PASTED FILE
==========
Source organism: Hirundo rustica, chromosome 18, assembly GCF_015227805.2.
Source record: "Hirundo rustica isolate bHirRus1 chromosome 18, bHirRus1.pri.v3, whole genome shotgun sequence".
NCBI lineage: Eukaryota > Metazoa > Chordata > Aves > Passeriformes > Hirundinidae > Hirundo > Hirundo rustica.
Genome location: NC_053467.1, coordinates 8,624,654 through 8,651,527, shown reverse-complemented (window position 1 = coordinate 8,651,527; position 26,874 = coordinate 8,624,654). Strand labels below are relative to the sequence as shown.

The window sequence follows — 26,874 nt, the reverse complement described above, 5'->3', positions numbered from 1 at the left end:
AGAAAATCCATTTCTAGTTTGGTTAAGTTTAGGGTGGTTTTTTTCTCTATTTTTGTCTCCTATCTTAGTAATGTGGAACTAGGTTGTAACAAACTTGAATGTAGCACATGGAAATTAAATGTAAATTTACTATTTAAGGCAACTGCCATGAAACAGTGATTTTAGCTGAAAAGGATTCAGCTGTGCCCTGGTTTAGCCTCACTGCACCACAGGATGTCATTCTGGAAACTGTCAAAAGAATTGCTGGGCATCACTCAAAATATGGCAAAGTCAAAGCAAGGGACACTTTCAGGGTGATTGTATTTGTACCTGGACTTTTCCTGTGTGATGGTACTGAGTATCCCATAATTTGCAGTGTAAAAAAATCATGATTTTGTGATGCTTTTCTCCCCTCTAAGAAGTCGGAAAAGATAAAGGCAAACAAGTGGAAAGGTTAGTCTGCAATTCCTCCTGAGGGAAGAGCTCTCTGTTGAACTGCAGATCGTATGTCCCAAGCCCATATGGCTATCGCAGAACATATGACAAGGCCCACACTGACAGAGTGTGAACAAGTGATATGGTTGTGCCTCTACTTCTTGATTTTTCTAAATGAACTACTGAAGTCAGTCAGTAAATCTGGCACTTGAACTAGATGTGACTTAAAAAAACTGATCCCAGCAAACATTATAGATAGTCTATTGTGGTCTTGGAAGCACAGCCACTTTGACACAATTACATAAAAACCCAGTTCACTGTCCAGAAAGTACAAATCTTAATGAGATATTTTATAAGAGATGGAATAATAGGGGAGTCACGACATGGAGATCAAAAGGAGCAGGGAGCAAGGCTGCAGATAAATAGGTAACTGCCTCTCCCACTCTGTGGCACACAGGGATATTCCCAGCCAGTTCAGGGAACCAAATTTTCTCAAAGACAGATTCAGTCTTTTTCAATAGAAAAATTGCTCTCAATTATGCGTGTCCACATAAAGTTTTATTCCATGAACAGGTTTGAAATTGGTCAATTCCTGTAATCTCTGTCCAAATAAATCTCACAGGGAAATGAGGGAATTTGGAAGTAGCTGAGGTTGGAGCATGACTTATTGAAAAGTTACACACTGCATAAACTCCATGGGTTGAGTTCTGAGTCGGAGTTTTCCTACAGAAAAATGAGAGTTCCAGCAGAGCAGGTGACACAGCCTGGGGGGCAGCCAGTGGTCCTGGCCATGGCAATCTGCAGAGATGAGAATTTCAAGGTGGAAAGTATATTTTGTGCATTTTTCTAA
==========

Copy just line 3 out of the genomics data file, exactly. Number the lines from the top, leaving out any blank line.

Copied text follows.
NCBI lineage: Eukaryota > Metazoa > Chordata > Aves > Passeriformes > Hirundinidae > Hirundo > Hirundo rustica.